The government recently announced a much-needed bailout fund for stalled real estate or housing projects across the country.
As part of the approved measure, the government will pump in Rs 10,000 crore into an Alternative Investment Fund (AIF). Meanwhile, the State Bank of India (SBI) and Life Insurance Corporation (LIC) will contribute Rs 15,000 crore to the fund.
At present, total stalled budget projects in the Mumbai Metropolitan Region (MMR) and the National Capital Region (NCR) are the highest.
While a Rs 25,000 crore fund is a small fraction of Rs 4,64,300 crore worth unfinished realty projects in seven top cities, other sovereign and pension funds have also agreed to invest in the emergency fund in due course to pull the real estate sector out of a crisis.
Bankruptcy among real estate developers have doubled over the past year, adding to the woes of NBFCs – another interesting fact that doubles up as evidence pointing at a real estate crisis. Experts said the real estate crisis, if not addressed in time, could have a contagion effect on NBFCs and banks.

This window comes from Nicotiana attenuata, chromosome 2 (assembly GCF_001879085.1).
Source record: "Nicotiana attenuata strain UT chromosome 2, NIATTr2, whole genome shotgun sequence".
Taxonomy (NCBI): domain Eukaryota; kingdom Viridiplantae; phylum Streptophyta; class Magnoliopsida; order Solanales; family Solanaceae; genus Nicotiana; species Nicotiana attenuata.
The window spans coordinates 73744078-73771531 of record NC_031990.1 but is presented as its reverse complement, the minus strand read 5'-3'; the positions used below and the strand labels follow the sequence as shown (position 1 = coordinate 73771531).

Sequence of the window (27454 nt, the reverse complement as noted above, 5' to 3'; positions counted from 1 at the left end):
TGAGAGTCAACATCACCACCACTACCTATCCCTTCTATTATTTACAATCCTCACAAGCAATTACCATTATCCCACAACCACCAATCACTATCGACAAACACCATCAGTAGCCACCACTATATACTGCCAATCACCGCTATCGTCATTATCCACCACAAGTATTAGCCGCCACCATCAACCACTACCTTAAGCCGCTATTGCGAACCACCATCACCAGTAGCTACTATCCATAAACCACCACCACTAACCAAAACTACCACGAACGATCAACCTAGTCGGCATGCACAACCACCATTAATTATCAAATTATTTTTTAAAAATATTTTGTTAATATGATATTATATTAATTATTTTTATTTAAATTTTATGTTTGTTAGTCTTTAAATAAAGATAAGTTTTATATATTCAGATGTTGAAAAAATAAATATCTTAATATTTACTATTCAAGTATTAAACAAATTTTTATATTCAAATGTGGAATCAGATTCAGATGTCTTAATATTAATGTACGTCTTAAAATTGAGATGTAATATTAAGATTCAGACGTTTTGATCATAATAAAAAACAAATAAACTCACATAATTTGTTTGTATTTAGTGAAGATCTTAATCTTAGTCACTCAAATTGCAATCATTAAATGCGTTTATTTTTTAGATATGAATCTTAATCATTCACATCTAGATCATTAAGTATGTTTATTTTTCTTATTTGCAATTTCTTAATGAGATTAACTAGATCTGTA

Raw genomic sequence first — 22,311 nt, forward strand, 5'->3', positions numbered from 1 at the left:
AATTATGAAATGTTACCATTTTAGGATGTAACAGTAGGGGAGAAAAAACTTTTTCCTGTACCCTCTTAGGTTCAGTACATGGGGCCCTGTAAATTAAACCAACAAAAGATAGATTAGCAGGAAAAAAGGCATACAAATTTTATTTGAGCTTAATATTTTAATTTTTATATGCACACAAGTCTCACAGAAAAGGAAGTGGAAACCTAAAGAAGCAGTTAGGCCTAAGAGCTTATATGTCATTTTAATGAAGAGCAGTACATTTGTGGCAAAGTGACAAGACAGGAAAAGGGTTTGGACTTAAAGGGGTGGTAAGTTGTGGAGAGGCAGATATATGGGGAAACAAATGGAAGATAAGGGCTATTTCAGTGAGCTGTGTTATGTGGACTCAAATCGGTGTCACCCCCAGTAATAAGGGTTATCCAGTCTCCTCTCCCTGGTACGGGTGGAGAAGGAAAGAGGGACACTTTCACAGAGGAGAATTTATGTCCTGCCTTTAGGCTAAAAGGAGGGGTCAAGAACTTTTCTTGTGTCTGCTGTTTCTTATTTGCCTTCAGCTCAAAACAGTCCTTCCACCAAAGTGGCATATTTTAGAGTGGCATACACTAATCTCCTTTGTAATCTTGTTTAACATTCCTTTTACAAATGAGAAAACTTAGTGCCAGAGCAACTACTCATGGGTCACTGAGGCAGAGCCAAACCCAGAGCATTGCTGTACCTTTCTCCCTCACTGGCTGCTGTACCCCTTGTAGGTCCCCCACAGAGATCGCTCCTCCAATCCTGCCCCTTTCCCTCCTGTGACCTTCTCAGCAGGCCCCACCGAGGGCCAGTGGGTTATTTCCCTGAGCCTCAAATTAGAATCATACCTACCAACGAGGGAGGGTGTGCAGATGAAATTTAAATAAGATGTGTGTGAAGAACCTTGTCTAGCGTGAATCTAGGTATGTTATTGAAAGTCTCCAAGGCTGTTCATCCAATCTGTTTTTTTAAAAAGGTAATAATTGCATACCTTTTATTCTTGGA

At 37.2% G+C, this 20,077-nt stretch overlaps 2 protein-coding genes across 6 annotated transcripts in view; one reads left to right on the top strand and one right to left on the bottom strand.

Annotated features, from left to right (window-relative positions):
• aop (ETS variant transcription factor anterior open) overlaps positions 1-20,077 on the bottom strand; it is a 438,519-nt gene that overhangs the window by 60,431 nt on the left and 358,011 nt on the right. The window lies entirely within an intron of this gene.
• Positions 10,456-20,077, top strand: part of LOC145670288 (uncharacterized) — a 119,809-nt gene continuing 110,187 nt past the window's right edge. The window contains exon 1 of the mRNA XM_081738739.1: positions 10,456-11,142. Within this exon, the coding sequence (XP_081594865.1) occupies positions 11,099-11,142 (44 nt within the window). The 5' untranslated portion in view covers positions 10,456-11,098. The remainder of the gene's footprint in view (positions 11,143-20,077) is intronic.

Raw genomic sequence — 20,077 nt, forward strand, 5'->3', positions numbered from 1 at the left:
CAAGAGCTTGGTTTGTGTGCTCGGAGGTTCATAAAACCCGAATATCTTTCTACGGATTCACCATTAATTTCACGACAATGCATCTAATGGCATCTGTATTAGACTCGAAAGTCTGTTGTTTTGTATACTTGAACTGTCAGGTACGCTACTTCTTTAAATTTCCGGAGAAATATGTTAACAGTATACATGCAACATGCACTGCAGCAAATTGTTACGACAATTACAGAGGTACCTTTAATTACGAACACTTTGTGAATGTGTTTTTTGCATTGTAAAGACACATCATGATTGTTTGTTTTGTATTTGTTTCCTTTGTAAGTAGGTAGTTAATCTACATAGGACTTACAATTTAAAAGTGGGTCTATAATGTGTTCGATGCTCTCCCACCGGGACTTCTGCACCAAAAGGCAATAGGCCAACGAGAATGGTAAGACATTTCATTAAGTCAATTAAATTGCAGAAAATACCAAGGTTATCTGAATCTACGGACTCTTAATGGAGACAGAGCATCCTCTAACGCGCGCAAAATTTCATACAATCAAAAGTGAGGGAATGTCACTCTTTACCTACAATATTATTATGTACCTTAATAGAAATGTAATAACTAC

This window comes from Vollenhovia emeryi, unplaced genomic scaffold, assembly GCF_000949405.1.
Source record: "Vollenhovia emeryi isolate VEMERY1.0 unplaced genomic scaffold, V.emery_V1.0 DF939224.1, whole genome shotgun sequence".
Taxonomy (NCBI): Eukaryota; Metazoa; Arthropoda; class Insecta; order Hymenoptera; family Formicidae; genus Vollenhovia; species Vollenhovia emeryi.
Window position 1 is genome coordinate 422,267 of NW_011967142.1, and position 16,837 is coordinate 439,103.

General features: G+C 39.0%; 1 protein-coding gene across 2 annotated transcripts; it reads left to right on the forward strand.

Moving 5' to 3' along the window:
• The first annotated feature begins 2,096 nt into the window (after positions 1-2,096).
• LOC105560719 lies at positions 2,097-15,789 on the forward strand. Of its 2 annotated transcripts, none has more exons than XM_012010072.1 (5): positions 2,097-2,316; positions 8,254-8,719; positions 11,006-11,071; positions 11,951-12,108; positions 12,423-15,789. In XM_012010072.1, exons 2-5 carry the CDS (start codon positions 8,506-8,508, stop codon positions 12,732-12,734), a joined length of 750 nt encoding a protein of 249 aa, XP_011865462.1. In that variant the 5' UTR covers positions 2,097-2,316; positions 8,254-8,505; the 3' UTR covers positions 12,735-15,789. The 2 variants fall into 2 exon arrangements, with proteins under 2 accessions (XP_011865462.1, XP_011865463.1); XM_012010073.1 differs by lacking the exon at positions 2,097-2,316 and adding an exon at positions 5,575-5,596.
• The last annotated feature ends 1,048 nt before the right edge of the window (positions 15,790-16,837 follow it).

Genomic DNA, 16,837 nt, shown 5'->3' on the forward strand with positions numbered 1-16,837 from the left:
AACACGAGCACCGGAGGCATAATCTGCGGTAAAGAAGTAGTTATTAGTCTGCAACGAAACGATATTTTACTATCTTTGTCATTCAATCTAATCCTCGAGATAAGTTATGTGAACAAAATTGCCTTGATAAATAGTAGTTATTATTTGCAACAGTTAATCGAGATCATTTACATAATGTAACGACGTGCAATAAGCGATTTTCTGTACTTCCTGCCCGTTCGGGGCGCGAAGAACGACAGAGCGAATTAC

The government has hit the bullseye by setting up the stress fund but it needs to introduce more reforms in taxation for the revival of the ailing sector. However, experts feel more needs to be done. There is a need to increase affordability to boost demand in the real estate market. For eg: the taxation structure for the real estate industry is not ideal and it could perform better if taxation is streamlined. Real estate developers have to pay various forms of taxes including stamp duty and GST. Over and above this, local municipal and state bodies charge huge premiums. In Mumbai, the govt taxes and premiums make up for up to 60% of the project cost rendering most redevelopment projects unviable in these times of sluggish sales. They also make it difficult for the developer to reduce prices. Some relief in taxation for the sector will lead to increased affordability – something that is necessary as India continues to resolve an internal demand slowdown.